Referring again to FIG. 1, the analog front end circuit (AFE) 18, connected to the output 38 of the image sensor 16, is an analog signal processing circuit configured to execute CDS sampling and automatic gain control (AGC) on the input pixel signal 38. Specifically, the analog front end circuit 18 includes a clamping circuit, not shown, configured to clamp the pixel signal 38 in order to hold the black level of the pixel signal and correct the black level. The output 60 of the analog front end circuit 18 is connected to the signal processor 22 via the AD converter 20. In the illustrative embodiment, the signal processor 22 is adapted to transform the color image signal 62, containing color component signals, to the signals 64, 66 and 68 including a luminance signal and a chrominance signal representative of a luminance and a color difference, respectively, in response to timing signals 78 including a vertical and a horizontal synchronous signal VD and HD, respectively, and an operational clock signal CLK fed from the timing generator 40. The signal processor 18 feeds the luminance signal to the controller 30 over a connection 80, so that the controller 30 can determine an exposure value in dependent upon the image signal and control the pickup processing.

The signal processor 22 provides the monitor 26 and recorder 28 with image signals thus produced through the digital signal processing. The recorder 28 serves as recording the image data 68 received from the signal processor 22 in the data recording medium loaded thereon. In the illustrative embodiment, the recorder 28 includes a compressing circuit, not shown, for coding the image data by compression.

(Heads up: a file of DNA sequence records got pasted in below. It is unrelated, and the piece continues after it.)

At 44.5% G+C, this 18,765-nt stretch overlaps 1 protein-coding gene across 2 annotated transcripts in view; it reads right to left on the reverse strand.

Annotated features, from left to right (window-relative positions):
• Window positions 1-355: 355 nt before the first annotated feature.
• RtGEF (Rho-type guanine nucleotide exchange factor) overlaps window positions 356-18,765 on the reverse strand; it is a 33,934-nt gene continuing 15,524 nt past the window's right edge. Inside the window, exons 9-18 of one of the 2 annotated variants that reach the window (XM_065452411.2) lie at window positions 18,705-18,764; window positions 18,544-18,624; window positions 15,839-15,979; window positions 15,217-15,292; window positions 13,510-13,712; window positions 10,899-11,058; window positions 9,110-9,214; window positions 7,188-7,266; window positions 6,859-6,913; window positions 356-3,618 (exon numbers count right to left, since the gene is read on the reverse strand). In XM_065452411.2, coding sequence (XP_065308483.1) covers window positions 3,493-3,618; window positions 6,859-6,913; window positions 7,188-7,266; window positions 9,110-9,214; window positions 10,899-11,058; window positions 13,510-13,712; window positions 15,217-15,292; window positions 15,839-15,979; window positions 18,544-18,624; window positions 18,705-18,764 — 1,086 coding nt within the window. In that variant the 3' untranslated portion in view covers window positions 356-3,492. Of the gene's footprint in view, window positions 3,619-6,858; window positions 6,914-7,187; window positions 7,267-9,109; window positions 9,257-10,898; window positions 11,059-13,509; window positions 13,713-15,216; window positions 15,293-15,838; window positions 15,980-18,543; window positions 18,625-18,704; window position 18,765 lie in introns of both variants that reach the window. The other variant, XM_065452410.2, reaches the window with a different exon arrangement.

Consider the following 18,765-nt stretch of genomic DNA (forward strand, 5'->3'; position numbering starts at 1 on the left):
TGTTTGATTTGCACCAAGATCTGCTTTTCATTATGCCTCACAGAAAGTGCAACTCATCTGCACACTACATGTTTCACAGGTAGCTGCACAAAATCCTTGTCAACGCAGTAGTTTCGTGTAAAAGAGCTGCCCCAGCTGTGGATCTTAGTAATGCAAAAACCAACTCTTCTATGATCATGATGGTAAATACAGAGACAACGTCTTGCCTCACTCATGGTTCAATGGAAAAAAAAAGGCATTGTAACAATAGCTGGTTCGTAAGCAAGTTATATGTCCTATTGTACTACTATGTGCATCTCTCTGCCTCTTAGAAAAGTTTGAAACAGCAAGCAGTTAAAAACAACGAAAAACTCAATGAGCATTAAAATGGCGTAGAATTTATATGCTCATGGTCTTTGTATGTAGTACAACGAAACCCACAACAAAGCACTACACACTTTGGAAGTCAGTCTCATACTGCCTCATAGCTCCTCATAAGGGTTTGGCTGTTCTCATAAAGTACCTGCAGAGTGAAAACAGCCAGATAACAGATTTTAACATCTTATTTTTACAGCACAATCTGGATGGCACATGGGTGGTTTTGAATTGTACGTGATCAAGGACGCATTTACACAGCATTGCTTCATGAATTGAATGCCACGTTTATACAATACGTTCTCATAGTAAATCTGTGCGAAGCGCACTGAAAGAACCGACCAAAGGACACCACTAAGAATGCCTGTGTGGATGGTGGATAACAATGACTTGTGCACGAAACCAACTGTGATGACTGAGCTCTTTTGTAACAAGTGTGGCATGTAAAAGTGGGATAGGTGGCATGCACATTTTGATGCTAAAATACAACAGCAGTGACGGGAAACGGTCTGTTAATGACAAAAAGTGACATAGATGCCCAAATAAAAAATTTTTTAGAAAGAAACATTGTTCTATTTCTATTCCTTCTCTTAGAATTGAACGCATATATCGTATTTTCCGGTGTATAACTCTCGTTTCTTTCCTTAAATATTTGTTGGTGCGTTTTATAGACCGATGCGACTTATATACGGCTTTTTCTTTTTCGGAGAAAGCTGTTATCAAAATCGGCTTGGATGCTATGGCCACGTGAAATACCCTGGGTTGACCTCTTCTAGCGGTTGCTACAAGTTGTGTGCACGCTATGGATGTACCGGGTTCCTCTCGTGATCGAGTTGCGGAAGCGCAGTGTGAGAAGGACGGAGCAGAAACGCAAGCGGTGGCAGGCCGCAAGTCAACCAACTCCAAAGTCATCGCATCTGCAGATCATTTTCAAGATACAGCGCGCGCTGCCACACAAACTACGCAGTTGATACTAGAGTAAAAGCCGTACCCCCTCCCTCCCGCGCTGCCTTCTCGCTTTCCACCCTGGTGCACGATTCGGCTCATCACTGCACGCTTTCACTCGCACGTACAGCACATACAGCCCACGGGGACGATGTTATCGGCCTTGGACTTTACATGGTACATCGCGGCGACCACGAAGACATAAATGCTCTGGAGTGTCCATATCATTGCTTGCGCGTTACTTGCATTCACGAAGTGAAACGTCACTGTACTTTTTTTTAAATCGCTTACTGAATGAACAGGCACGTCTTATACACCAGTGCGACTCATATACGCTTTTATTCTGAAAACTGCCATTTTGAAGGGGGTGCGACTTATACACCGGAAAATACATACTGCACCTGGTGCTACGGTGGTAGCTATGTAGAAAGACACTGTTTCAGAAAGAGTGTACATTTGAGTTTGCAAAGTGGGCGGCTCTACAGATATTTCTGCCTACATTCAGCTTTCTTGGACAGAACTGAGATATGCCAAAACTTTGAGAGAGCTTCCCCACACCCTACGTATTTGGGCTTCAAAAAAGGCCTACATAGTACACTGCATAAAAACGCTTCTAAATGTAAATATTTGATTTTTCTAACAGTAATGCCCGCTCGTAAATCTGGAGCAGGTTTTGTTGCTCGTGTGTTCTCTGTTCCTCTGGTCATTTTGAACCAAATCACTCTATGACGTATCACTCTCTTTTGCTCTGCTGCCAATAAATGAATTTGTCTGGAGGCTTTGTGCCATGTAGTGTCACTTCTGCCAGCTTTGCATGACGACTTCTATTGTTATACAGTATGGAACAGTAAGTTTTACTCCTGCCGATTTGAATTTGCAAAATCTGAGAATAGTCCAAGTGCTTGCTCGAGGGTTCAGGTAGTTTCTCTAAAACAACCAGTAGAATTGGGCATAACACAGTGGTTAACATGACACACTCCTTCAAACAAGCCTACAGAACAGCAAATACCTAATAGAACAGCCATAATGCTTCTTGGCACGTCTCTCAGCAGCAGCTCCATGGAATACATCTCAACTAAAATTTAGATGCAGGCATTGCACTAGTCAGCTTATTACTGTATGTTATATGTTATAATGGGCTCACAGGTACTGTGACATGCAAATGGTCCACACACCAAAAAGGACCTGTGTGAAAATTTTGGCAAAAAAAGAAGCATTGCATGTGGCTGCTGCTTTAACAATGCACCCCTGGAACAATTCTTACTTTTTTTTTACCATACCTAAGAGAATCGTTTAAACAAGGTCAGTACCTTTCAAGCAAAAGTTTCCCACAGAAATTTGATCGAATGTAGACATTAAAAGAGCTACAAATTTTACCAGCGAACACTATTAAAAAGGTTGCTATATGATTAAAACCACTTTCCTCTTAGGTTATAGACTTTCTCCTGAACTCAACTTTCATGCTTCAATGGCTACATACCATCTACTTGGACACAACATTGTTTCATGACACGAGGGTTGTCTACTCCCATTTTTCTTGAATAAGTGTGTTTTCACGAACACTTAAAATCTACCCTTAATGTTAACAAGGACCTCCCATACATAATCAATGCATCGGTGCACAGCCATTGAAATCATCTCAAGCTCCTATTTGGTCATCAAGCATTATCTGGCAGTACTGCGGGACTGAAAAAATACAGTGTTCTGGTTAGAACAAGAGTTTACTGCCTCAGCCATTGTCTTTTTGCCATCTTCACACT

The controller 30 controls various sections of the camera 10 in response to various command signals 70, including a shutter release signal, fed from the control panel 32. Particularly, the controller 30 controls the image sensitivity of the camera 10 in accordance with sensitivity selected on the control panel 32 by the operator, and is capable of automatically setting a shutter speed and an exposure value although they may, of course, be set by the operator. Further, the controller 30 controls pixel interpolation on the basis of defective-pixel data stored in a defective-pixel store 50, which may be implemented by a read-only memory (ROM).